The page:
The Batman movie review

Rating: 6 out of 6.

My all-time favourite movie is a Batman movie – “The Dark Knight”. And one of the many reasons why I love it so much is because it puts the detective story first, then the Batman action comes later. Similarly, Matt Reeves’ “The Batman” focuses on our titular hero being the world’s greatest detective trying to solve a series of murder committed by Riddler (Paul Dano) who leaves out clues and ciphers ala the Zodiac Killer in real life. Only this time, I genuinely think Reeves did a better job than Christopher Nolan in his 2008 version of a Batman movie.

“The Batman” skips all the unnecessary origin story that has been told a million times over and starts on the second year of Bruce Wayne (Robert Pattinson) taking on the mantle of the Batman. He is still young, still imperfect as opposed to what we usually see in a Batman movie where he goes God-mode in every one of them. He is still mourning the death of his parents where he believes becoming Batman is a way to honour their legacy. But things take a turn when he learns the truth through Riddler’s crimes and that alone leaves him questioning his believes in the law, relationships, and most importantly, himself.

That is when Robert Pattinson truly shines as the brooding, tormented, or as the kids call it these days, emo. He is born to play roles as emo as this where his eyes speak more than his mouth do. There was a scene in a memorial service where he does not speak for the entirety of it but you can feel the emotion and confusion and action all just by him looking at someone or something. The emo might be too much for some people (there were times when I thought it was too) but this is undeniably Pattinson at his best.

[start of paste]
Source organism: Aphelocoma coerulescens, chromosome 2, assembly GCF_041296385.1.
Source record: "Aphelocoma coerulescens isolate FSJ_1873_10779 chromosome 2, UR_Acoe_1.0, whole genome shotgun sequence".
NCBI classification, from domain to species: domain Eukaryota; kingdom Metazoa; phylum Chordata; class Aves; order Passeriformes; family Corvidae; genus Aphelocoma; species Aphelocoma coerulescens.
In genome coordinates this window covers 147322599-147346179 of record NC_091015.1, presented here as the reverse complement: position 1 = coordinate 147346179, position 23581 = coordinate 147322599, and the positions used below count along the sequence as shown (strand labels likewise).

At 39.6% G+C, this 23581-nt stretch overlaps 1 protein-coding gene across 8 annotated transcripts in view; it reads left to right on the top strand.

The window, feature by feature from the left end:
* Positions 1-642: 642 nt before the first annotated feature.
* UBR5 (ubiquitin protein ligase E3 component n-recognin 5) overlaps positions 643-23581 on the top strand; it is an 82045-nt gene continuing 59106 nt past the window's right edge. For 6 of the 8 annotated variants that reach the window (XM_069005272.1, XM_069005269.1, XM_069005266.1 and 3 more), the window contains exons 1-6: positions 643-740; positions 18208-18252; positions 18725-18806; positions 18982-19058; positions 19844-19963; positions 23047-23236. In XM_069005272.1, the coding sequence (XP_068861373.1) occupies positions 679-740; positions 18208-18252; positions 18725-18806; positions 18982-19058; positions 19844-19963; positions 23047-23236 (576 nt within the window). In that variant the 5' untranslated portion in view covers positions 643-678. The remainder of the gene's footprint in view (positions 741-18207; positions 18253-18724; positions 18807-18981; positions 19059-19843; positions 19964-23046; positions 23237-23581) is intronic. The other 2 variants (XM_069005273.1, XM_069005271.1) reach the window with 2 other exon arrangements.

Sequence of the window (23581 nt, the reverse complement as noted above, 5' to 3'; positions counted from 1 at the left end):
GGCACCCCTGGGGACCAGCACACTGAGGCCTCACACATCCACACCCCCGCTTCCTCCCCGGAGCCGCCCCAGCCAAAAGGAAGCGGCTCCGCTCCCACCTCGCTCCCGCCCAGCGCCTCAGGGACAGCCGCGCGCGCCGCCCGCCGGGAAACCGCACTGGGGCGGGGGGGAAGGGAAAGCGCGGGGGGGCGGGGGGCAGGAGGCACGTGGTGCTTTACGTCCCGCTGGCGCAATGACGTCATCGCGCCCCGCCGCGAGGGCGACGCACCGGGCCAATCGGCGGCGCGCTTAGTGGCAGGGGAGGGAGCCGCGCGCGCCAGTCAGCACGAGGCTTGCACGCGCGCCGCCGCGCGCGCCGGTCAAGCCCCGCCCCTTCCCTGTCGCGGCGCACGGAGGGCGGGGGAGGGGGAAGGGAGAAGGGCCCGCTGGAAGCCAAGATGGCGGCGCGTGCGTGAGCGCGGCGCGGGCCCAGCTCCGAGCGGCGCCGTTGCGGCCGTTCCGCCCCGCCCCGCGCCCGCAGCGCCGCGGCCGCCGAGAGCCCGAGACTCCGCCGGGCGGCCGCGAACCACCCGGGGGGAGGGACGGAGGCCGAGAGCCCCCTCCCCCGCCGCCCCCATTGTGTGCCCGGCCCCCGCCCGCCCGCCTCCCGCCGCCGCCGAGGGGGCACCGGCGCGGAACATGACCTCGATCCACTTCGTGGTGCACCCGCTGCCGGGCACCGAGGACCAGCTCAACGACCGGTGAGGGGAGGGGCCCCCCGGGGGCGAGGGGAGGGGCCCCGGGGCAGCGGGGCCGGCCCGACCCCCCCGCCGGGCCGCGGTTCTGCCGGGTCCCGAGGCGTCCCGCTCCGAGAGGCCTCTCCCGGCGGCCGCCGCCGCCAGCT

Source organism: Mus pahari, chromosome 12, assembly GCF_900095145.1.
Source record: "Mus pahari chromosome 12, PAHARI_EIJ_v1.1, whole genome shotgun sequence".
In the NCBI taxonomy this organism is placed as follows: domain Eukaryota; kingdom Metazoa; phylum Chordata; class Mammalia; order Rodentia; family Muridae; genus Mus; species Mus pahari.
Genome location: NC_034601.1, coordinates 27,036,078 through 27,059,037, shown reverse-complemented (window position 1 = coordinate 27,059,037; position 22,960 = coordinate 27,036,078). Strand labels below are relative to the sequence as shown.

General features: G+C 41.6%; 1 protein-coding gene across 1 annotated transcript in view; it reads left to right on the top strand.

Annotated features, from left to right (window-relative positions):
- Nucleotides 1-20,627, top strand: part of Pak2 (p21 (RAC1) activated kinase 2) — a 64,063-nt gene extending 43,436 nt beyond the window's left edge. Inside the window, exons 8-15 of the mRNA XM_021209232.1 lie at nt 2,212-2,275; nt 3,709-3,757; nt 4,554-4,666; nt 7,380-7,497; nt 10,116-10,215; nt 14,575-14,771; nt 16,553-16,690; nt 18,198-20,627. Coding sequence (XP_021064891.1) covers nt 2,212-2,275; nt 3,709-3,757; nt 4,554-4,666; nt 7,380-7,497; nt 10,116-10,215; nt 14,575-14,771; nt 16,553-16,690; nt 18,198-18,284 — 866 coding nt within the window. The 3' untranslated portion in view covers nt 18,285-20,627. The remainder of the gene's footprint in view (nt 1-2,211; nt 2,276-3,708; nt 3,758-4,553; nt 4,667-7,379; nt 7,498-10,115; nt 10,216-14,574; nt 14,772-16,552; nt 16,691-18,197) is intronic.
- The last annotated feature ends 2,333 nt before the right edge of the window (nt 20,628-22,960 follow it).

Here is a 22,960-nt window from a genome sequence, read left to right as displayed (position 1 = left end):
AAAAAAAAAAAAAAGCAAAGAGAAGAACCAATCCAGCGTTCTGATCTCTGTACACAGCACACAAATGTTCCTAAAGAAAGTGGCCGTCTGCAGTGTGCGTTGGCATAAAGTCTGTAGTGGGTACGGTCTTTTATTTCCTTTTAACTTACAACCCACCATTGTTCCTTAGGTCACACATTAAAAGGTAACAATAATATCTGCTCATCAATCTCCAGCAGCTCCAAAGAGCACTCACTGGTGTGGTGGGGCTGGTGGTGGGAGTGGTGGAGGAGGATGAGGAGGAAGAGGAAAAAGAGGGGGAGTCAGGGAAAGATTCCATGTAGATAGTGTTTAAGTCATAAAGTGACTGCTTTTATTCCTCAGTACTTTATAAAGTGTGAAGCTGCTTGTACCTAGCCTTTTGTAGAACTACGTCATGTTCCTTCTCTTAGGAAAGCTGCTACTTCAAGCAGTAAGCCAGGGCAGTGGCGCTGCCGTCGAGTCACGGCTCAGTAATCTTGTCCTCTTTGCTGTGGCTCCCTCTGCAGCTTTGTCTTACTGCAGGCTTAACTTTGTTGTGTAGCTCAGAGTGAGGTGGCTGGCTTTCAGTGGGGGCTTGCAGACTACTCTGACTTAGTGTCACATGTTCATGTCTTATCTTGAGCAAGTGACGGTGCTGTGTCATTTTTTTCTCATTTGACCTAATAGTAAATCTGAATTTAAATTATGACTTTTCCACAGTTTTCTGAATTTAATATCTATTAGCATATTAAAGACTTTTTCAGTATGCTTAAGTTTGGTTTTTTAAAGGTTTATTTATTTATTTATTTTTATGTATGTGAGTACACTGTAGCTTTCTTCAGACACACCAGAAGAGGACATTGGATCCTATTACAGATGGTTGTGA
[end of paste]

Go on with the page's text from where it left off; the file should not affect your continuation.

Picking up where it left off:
Robert Pattinson isn’t the only one giving an A-class performance though. Zoë Kravitz as Catwoman is driven and focused unlike Michelle Pfeiffer’s or Anne Hathaway’s sexy iteration of the anti-hero. Jeffrey Wright as Jim Gordon is the humane voice of Batman making him the perfect contrast for the masked vigilante’s reckless ways. Colin Farrell is unrecognisable as Penguin. John Turturro is surprisingly chilling as Carmine Falcone. And Paul Dano – this guy, he is something else entirely. Every single scene he was in, he chewed it up like it was nothing. Riddler here is frightening, unhinged, quiet, unpredictable; all of the best traits that make a villain. Think Kevin Spacey in “Se7en” only more chaotic in the best possible way. Best Supporting Actor nomination for Paul Dano in 2023? They gave one for an actor portraying Joker, why not for Riddler too?

Also, I might just have notice as I am writing this, “The Batman” feels very Batman-y. It is because of this movie’s Gotham City which feels depressing and sad. The weather is always gloomy and raining like London on its worst day. Everything feels like shit. It’s dirty visually and figuratively with all the corruption and drugs going around the city. Composer Michael Giacchino’s score helped a lot too into making Gotham City its own character with his dark, lingering, horn-heavy sounds to set the atmosphere just right.

It seems like I am giving “The Batman” too much praise so I question myself, does “The Batman” surpass the heights of “The Dark Knight”? It’s close. REALLY really close which I think, this the best Batman movie we got in 14 years.

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